03/11/2014 by militaryphonies
Baker learned that lesson at a tender age. Three weeks after graduating from Boyne City High School in 1989, heshipped out with the infantry of the 2nd Battalion, 9th Marine Corps.
“It was used as something of a training war, just as the interventions in the banana republics in the ’50s were used to keep the Marine Corps sharp,” Baker says. It was during the fighting in El Chorrillo that Baker killed a man. “I shot a Panamanian soldier to death almost at point-blank range,”he says, noting that the man unexpectedly emerged from a doorway. “The fight probably lasted only a second, but it seemed like 20 minutes. I probably fired before I had a chance to see if he was going to shoot at me or not — it was a full-armed combat situation.”
Sonny Baker: Three wars in five years
OFF TO WAR
Baker learned that lesson at a tender age. Three weeks after graduating from Boyne City High School in 1989, he shipped out with the infantry of the 2nd Battalion, 9th Marine Corps. After completing basic training, he was sent to Fort Sherman in Panama to reinforce Kilo Company 36 on the eve of a surprise attack planned by the administration of George Bush, Sr.
On Dec. 20, Baker‘s company was part of the invasion to take out Panama President Manuel Noriega. “We were in very close proximity to Chorrillo, which was burned to the ground. For about a day there was serious resistance, but the Panamanian Defense Forces were no match for the U.S. forces.“
El Chorrillo is a poor district in Panama City which was full of wooden buildings. A barrage of artillery fire and bombs ignited a firestorm which killed a large number of impoverished civilians. The U.S. government estimates that about 300 Panamanians died in the invasion, but subsequent investigations have claimed that the civilian death toll was about 3,500. A total of 18 U.S. servicemen were killed out of an invading force of 26,000.
“It was used as something of a training war, just as the interventions in the banana republics in the ‘50s were used to keep the Marine Corps sharp,“ Baker says.
ingIt was during the fighting in El Chorrillo that Baker killed a man.
“I shot a Panamanian soldier to death almost at point-blank range,“ he says, not that the man unexpectely emerged from a doorway. “The fight probably lasted only a second, but it seemed like 20 minutes. I probably fired before I had a chance to see if he was going to shoot at me or not — it was a full-armed combat situation.“
After Panama, Baker served in Honduras, patrolling the Nicaragua border. Here, he began to observe the role of the U.S. military in propping up corporate power in third world countries.
“We‘re working on what‘s called a ‘Pax Americana,‘ filling the void of the British or Roman empires by trying to control the world through military means for our financial gain. You see it in places like Honduras where the Dole Fruit company has a huge amount of influence.“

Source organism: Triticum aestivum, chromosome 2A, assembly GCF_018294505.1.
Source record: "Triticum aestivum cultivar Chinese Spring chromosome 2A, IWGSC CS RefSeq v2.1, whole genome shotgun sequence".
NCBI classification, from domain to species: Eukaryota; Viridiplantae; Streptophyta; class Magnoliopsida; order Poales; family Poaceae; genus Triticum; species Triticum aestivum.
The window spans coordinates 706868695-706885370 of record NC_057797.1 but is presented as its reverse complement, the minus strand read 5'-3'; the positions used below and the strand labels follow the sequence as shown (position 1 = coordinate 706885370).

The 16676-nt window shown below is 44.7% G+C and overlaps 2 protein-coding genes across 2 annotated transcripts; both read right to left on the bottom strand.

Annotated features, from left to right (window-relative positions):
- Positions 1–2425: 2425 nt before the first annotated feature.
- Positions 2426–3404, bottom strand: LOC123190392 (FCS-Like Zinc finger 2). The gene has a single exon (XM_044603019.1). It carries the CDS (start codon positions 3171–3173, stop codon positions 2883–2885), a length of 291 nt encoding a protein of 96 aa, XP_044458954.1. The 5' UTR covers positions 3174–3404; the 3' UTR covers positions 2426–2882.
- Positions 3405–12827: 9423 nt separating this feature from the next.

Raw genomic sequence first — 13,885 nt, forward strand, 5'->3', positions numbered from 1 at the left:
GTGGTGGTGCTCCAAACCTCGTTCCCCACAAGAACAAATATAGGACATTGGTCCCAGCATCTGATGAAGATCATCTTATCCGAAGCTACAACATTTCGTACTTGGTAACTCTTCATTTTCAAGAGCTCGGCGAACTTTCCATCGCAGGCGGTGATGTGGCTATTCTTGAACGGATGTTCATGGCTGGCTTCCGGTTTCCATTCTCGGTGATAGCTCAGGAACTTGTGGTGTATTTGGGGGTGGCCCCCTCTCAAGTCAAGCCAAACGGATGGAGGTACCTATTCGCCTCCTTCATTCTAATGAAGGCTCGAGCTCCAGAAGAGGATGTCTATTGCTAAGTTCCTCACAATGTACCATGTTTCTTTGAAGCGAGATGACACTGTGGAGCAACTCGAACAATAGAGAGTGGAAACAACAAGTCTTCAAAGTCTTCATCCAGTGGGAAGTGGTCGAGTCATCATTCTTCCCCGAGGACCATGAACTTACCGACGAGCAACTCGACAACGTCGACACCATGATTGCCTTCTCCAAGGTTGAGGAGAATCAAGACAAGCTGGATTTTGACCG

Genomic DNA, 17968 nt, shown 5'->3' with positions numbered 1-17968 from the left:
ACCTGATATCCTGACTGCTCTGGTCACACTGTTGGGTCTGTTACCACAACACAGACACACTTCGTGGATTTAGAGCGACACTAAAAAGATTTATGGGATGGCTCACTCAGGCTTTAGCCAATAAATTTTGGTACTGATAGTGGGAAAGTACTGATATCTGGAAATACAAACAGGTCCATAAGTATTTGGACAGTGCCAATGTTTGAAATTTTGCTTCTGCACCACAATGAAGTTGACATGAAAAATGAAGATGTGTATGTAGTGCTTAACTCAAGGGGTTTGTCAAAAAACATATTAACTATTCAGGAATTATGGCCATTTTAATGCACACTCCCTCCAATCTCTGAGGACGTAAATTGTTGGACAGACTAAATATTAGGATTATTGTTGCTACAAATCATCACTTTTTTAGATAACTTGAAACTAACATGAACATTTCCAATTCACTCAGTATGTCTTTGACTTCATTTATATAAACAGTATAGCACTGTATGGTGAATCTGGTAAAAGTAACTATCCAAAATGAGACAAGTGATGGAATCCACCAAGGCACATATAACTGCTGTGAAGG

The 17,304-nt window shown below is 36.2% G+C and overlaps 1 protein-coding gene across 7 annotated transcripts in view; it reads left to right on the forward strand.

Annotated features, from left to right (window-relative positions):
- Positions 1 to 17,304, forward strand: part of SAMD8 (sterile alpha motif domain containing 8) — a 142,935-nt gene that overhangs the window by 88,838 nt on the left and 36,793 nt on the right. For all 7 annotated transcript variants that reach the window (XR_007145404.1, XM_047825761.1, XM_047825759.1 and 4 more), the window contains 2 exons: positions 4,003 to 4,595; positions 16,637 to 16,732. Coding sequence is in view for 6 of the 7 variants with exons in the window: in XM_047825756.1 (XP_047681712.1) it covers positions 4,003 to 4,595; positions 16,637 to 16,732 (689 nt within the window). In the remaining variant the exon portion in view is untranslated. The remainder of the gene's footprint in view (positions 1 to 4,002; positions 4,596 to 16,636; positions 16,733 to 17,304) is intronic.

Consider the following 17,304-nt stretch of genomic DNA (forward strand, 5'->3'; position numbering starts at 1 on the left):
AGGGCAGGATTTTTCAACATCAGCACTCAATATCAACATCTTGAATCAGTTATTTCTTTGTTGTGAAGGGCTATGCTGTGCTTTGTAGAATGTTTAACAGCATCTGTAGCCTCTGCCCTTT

After six months in Okinawa and a stint in the Phillippines, Baker was sent to the Persian Gulf on the U.S.S. Tripoli. “We were the rear guard in Desert Storm, collecting prisoners and turning them over to MP‘s.“
He says the things he saw are tough to talk about, but by way of illustration, he has a photo of an Iraqi soldier burned to a cinder, with an MP pretending to light a cigarette off the corpse on the so-called Highway of Death in Kuwait.
“The Iraqi soldiers were forced to stay at the front,“ he says. “Their NCO‘s would shoot people if they ran — the Republican Guard was mostly there to shoot conscripts trying to retreat or surrender. You could always tell who the Republican Guards were because they had real high boots. One of our prisoners broke free and strangled a Republican Guard prisoner to death — they were pretty universally hated.
“They didn‘t want to be there,“ he adds of the Iraqi soldiers. “They were mostly shell-shocked with their eardrums blown out, bleeding from the ears from the concussive force of the bombs
Northern Express ; http://www.northernexpress.com/michigan/article-407-the-veterans-former-marines-sonny-baker-and-dale-richardson-have-seen-the-hell-of-war-at-the-killing-level-and-say-the-price-was-far-too-high-to-pay.html
After Boot Camp, MCI training at SOI and Field Radio Operators course at 29 Palms CA. He was assigned to 2nd Battalion, 9th Marines. 2/9 did not patricpate in the invasion of Panama . Nor did they deploy to Operation Desert Storm.
Operations Desert Shield & Desert Storm
United States invasion of Panama ; http://en.wikipedia.org/wiki/United_States_invasion_of_Panama
|This Ain’t Hell Blog ; http://thisainthell.us/blog/?p=40263|